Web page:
Why I ‘pass’ on the bread

Low Fodmap For LifeThis is a post that I have been wanting to write for a while now as I felt it was time to give an explanation as to why I follow a low carb diet as well as a diet low in fodmaps and free of gluten. A close friend said to me early last year: “what is there left for you to eat?” Well, if you take out grains, processed foods and sugar then we are left with the simple things that people have been eating for many thousands of years – vegetables, meat, eggs, a little fruit. And lets not forget chocolate which deserves its own food group (do you remember that I make my own chocolate without sugar?).

When I started the low fodmap diet three years ago I wondered how I would be able to stick with such a restrictive diet and yet I have and it gets easier each day for a simple reason: it works for me. I feel energetic and pain free. The same goes for being free of gluten for seven months now and counting: it works for me. I am free of brain fog and the draining weight of fatigue.

I was told by my doctor last March that I had PCOS and my first reaction was relief as I am so glad I didn’t realise this earlier in my life as no doubt I would have fretted and worried about its impact on my fertility. Blissfully ignorant, I was fortunate to be able to fall pregnant and maintain my pregnancies and for this I am eternally grateful. My pregnancies weren’t without their own issues as I suffered gestational diabetes. Again I find myself feeling grateful for this as it opened my eyes and heart to the suffering of those with diabetes type 1 and 2 (I wouldn’t wish it upon my worst enemy) and I would not be aware of this if I hadn’t experienced it for myself even if only for short periods of time. My experience with gestational diabetes increased my awareness of what I ate and how it made me feel in my body. I adopted a low GI diet and thought this was the best way. When I started following the low fodmap diet I found it more of a challenge to eat low GI carbohydrates as most gluten free or wheat free alternatives are highly processed which I found very concerning. I eventually found suppliers of wholegrain spelt products which I incorporated in my recipes and meals and felt relief that it was possible to eat low GI on the fodmap diet.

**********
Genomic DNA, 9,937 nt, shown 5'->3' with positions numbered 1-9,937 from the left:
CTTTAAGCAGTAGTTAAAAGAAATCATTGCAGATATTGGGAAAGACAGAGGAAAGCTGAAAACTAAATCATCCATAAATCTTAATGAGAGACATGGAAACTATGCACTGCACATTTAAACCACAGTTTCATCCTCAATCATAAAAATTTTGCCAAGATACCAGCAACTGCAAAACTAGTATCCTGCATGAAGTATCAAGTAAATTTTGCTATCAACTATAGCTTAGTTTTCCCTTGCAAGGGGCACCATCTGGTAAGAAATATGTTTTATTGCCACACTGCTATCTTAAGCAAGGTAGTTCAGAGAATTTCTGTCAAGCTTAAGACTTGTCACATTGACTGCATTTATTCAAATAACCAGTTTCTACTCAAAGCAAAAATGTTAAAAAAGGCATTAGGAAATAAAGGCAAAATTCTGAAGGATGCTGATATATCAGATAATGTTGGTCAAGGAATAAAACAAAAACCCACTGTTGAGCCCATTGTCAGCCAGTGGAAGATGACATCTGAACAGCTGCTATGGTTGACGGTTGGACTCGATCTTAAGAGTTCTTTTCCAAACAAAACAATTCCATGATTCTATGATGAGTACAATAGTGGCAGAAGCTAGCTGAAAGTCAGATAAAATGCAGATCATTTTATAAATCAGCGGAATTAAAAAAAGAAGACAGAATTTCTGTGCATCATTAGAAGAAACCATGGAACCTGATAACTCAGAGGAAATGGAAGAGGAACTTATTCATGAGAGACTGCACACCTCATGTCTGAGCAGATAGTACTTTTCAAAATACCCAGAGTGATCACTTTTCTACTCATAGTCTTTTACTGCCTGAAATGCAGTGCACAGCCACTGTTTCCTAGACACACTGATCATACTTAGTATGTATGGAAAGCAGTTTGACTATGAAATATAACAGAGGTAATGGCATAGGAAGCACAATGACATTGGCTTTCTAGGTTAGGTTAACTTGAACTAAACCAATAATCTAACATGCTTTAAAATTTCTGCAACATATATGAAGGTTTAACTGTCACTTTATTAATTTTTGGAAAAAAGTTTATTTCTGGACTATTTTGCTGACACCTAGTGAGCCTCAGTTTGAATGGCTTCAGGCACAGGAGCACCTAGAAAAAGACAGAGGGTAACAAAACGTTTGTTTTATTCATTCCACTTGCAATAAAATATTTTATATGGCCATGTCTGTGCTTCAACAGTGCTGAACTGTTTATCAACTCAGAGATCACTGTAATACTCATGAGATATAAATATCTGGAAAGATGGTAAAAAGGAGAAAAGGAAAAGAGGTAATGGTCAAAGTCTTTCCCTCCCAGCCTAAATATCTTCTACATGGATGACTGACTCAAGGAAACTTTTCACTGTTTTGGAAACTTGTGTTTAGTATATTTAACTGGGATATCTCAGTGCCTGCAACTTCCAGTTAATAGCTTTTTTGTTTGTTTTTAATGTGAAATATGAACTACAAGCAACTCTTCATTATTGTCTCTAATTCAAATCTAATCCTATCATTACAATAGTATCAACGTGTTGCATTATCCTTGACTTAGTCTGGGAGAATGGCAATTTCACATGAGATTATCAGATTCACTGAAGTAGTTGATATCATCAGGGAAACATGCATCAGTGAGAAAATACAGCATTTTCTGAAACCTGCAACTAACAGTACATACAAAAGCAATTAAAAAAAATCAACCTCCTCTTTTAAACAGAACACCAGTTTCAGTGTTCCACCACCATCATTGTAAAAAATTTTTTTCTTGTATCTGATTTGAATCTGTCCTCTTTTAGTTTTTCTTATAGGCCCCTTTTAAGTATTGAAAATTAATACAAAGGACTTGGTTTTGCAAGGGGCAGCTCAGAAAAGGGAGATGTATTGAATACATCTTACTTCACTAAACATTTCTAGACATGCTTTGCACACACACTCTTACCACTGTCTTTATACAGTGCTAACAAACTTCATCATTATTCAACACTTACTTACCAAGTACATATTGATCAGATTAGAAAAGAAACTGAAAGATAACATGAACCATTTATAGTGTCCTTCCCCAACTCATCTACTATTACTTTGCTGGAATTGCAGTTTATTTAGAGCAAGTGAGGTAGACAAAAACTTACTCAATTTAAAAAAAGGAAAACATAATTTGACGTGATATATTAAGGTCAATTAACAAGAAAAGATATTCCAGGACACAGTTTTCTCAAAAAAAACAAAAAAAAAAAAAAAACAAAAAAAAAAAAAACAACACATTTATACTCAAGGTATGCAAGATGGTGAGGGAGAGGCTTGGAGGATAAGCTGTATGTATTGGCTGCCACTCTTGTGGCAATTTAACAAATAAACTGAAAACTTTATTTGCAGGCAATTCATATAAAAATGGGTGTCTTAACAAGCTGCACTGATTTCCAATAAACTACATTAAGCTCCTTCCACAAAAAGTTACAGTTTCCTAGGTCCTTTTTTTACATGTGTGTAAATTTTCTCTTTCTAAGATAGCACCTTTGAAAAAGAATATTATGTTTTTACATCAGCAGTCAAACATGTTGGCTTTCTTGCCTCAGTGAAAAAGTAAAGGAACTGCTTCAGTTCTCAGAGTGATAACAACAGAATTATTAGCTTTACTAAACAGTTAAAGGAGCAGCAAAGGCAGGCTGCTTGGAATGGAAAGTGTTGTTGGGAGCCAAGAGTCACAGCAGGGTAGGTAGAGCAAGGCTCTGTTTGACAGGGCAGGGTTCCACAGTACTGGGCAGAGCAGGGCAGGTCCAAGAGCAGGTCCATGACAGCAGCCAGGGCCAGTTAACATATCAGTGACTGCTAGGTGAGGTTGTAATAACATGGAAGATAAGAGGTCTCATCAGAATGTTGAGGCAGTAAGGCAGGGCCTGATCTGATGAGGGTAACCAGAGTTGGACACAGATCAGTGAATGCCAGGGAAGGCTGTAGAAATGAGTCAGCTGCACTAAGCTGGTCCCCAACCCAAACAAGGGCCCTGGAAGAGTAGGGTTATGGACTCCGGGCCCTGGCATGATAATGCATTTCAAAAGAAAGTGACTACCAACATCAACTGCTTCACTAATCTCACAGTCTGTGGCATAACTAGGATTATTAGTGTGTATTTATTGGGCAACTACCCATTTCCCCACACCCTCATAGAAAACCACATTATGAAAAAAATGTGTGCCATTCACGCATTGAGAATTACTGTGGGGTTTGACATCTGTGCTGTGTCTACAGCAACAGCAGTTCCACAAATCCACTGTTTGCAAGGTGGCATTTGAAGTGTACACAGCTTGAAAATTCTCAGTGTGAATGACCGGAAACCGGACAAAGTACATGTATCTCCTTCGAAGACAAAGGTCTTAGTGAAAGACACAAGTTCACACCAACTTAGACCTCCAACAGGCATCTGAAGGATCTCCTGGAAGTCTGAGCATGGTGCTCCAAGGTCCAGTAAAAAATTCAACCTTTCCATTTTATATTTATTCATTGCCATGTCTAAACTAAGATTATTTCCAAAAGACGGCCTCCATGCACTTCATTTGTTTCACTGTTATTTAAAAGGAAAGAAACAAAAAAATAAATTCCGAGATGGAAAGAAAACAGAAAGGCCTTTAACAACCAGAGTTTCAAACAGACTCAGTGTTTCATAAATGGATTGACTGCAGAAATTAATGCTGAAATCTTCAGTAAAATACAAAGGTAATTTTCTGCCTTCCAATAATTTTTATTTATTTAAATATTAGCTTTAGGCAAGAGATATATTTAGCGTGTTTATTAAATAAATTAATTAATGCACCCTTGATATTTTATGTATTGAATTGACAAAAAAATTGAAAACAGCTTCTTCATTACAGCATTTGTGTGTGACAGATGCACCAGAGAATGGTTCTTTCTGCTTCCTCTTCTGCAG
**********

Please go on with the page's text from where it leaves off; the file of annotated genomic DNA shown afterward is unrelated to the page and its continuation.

Fast forward to March last year and my doctor’s diagnosis of PCOS. He reassured me that it wasn’t a sinister illness and that there are things I can do to minimise symptoms (which for me at the time were irregular cycles). 1. Keep your weight down (lucky for me I am in a healthy weight range); 2. Follow a low carb diet based on natural, unprocessed food.

Now, I was very surprised at the comment about low carb! I went away and did some research and found evidence that supports the link between PCOS and insulin resistance and increased risk of diabetes type 2, as well as research that shows a low carb diet improving PCOS symptoms. I was already very aware of the impact of food on my blood sugars but that it could influence my hormones so signifcantly was news to me. And so began my experiment of low carb eating.

The result: two months later my cycle returned, albeit a little irregular for a while. 6 months on I won’t look back: it works for me. My cycles are regular, my moods are significantly more stable, and oddly enough, my body fat has subtly re-distributed itself to different places! Now when I eat something high in carbohydrates (like a regular-sized chocolate bar or regular gluten free bread) I have an uncomfortable dis-ease with my body like I am having an out of body experience – it is not pleasant. The only cure is to go for a long walk and eventually I start to feel normal.

I am not perfect as it is very hard to remain vigilant and restrict sugar and foods high in carbs (along with the fodmap restrictions). However, as with the low fodmap diet, I manage to stay on track 90% of the time. And right now, for me, that is good enough. I am also getting more and more creative in the kitchen and finding ingredients that work for me – I currently have a mild obsession with flaxseed meal of all things! Instead of asking “why?” I am finding myself asking “what?” and this is helping me to move forward and start to accept myself as I am with all my dietary idiosyncrasies…